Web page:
The story is explained via still images that pop up between each level, so dialogue is pretty much nonexistent. What I would like to point out is that we did get a few of the original voice actors from the show with the voice actors for the four turtles coming back to reprise and get new dialogue for the game. It’s pretty great to hear those voices pipe up during the levels and take you right back to days long gone. Another welcome addition is throughout the levels there are hidden items and characters to find that have small throwbacks to the TV show that act as collectibles.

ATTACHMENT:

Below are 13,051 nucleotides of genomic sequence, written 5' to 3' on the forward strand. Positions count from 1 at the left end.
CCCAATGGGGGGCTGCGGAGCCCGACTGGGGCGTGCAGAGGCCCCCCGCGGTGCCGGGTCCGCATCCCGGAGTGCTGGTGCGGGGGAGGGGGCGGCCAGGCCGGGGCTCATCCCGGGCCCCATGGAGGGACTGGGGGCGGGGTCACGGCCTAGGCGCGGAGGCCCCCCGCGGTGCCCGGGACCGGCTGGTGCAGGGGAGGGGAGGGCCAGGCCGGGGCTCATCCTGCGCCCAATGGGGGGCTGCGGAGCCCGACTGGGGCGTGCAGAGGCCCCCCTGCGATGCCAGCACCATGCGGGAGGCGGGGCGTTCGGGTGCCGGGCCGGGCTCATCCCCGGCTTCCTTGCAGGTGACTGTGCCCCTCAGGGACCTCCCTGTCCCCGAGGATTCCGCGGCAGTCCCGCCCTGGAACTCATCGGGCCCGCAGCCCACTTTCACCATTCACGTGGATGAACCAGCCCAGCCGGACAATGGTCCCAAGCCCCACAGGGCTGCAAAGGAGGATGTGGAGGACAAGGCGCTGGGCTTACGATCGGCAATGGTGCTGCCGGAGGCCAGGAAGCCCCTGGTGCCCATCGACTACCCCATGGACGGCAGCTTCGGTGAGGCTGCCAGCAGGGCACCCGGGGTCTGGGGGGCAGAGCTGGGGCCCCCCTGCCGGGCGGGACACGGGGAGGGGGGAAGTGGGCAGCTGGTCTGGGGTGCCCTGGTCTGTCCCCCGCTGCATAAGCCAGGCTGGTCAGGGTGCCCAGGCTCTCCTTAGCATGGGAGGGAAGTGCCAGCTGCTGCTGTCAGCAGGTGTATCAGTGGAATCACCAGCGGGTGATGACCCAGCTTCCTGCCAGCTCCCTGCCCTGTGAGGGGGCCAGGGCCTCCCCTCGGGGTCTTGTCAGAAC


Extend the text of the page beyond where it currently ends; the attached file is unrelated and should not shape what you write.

As with most turtle games you have access to the full lineup of our favorite teenage ninjas including Splinter. A great addition to the game is that fact that one of playable characters is April, The turtle’s human reporter friend. There is a 7th unlockable character with Casey Jones, who from my experience was incredibly overpowered in every single aspect, so he is of course locked behind a game completion to unlock. All of the characters have the same attack inputs and once you play as one character you can jump to another and understand how to fight. Characters do matter though in regard to gameplay. While all characters fight the same, not all are equal in range, power and speed. Characters are graded on their stats with a star system, the more stars the better they are in a stat. A great example is Mikey, who uses nun chucks and has great speed stat but low range. He can rack up combos much quicker than a character like Donatello who uses a staff and thus has better range but slower speed.